- Wearing a hat, gloves, scarf or coat indoors may make you feel a bit silly, but will help keep you nice and warm.
- Wear lots of layers (e.g. leggings, tights or long johns under your trousers). Thin layers will keep you warmer than a single thicker layer.
- Materials such as wool or fleece are very good at keeping you warm.
4. Move around
If you’re mobile, keeping active will generate internal heat, which will help you to stay warm. Break up periods of sitting down with periods of activity. It doesn’t need to be too strenuous, a walk around your home or on the spot can help. Avoid doing anything that will make you sweat, as sweat will cool you down.
Many people find going for a walk outside helps them to feel warmer when they get home, and is good for their mental health.
5. Use a heated throw, or a blanket or sleeping bag
A heated throw or blanket is a sound investment to get cosy at home. They only cost 2p an hour to run, which is about £3.36 a week if you have it on day and night. They cost around £50 to buy, but you’ll be able to turn your heating down, saving you money, and the throw will pay for itself within a month.
They’re also portable, so you can carry them with you so you don’t get cold while moving around your home. Other heated items that cost less than 2p an hour to run are heated pads and floor mats, electric blankets and microwavable wheat bags.
If you can’t afford a heated throw, a fluffy blanket or sleeping bag will help to keep you warm at home. To maximise warmth when sleeping, make sure you place any blankets underneath your duvet rather than on top. You might also consider wearing cosy pyjamas.
6. Make hot food and drinks
Eating hot food and drinking hot drinks raises your internal temperature, so have frequent hot drinks and regular hot meals during the day. The cheapest way to heat food and drinks is to only boil the water you need and use a microwave where possible.
7. Find warm spaces
Many councils are making designated ‘Warm Hubs’, which are heated public places you can spend time for free and keep warm. Find out if there are any in your area. If there aren’t, many community buildings, such as churches, libraries and museums, offer free entry and activities. Some community venues might also offer cheap or free hot meals.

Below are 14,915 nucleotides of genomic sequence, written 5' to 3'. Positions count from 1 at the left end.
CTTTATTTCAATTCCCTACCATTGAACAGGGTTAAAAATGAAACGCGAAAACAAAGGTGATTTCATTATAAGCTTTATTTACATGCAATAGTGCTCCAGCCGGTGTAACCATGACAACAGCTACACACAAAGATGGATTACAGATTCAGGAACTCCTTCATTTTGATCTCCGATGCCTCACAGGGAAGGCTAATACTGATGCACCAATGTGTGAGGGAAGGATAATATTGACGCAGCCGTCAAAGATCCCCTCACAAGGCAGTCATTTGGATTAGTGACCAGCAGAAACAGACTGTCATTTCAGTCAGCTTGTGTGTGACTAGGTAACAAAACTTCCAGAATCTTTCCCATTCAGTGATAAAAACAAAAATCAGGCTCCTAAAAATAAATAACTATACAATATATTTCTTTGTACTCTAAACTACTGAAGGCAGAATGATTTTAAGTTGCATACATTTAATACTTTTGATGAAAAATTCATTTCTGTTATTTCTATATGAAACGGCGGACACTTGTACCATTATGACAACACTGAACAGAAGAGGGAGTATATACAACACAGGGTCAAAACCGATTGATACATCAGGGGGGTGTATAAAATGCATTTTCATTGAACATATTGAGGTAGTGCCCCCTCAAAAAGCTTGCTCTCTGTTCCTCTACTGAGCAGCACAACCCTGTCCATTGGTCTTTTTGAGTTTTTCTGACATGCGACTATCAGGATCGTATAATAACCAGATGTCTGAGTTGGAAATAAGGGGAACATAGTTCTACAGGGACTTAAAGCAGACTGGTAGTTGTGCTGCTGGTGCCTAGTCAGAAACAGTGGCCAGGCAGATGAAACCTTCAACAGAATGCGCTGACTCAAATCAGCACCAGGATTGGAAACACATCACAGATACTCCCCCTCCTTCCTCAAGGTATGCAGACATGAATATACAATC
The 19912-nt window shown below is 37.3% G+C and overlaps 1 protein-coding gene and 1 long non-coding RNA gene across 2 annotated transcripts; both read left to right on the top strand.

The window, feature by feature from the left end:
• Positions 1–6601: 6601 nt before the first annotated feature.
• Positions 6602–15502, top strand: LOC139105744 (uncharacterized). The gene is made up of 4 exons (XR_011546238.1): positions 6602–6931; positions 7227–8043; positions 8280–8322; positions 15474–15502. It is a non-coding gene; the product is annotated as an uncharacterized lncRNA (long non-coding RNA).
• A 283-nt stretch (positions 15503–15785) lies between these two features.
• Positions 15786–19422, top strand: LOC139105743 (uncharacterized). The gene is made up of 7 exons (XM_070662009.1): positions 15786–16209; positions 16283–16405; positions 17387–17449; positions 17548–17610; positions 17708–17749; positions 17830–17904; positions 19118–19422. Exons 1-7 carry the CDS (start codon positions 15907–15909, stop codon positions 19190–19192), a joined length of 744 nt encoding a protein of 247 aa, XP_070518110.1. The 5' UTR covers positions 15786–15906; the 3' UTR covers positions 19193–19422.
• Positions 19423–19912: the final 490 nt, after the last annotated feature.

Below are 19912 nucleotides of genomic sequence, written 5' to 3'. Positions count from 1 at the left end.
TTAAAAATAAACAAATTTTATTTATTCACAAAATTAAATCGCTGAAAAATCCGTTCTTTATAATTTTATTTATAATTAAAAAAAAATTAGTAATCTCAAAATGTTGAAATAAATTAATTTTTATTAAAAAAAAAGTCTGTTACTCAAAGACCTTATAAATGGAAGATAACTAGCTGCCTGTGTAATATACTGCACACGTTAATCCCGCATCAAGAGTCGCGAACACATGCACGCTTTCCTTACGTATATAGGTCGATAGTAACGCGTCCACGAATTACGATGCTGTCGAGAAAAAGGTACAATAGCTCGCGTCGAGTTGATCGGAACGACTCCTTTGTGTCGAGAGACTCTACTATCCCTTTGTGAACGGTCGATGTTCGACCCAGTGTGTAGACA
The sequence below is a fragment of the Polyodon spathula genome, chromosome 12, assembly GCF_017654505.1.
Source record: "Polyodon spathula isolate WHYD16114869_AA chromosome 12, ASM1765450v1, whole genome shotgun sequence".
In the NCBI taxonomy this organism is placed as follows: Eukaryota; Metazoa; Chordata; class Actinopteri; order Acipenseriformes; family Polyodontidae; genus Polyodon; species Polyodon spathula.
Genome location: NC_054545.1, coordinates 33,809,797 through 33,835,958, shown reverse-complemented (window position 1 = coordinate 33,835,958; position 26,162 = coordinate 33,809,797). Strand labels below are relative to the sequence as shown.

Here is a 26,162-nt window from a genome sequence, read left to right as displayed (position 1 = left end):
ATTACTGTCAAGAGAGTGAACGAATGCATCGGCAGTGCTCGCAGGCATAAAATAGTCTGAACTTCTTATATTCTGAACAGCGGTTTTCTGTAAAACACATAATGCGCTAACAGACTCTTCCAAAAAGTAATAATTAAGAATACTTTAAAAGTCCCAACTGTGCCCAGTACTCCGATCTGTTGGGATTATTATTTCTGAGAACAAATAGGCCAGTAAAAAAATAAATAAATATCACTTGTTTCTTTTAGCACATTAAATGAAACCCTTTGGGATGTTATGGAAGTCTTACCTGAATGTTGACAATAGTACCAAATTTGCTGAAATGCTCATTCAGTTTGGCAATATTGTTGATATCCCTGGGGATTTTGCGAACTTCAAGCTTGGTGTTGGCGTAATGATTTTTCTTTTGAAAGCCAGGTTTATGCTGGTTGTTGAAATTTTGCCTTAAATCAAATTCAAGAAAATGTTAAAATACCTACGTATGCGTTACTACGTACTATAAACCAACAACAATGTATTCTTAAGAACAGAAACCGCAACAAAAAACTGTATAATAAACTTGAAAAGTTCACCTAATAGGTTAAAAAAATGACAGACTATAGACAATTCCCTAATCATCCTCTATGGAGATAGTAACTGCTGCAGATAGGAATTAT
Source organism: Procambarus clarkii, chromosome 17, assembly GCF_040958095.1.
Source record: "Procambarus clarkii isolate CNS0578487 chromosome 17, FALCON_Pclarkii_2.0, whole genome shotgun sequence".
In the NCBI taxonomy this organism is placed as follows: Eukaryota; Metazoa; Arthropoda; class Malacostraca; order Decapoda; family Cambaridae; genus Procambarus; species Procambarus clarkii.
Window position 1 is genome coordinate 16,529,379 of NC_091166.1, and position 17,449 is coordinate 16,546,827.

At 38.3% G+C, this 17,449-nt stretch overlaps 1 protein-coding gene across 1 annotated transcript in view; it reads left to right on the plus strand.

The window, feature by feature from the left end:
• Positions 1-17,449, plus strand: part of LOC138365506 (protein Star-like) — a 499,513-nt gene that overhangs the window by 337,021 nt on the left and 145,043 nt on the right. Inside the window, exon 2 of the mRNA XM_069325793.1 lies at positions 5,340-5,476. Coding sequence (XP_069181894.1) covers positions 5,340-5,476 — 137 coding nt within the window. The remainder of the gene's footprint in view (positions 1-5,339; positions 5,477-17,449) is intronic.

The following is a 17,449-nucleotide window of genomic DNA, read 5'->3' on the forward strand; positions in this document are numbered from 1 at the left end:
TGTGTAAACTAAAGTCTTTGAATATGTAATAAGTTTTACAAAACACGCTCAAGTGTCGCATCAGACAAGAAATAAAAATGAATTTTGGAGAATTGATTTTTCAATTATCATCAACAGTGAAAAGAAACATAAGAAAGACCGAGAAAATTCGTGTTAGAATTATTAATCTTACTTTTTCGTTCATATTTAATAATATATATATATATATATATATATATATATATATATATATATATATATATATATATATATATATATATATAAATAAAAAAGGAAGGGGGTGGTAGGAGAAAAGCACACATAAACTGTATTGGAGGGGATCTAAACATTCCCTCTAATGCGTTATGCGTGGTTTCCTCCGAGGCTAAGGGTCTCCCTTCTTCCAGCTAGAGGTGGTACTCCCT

If you have friends and family nearby, you can set up regular meet-ups so you’re not all heating your homes at once. You could take turns to host at each other’s homes and share a hot meal to reduce your collected energy use.
8. Prevent damp and mould
Damp causes homes to feel colder, and it’s bad for your health. We produce a lot of moisture when we cook, shower and dry clothes. All this moisture has to go somewhere, and if it’s trapped in your home, it’ll cause damp and mould. To keep your home warm, dry and mould-free:
- Keep the doors closed and windows open in rooms where you’re showering, cooking or drying laundry. If you have extractor fans, use them.
- Keep furniture away from walls to allow air to circulate.
- Clean mould off the walls to stop the mould spores from spreading.
- Dry your clothes outside, when possible. If you can’t do this, use the fastest spin speed on your washing machine to get as much moisture out as possible before you hang them to dry. Avoid hanging clothes on warm radiators because it increases the humidity in your home. Instead, hang them in a room with the door closed and the window open.
We have more information about condensation, damp and mould that you can read here.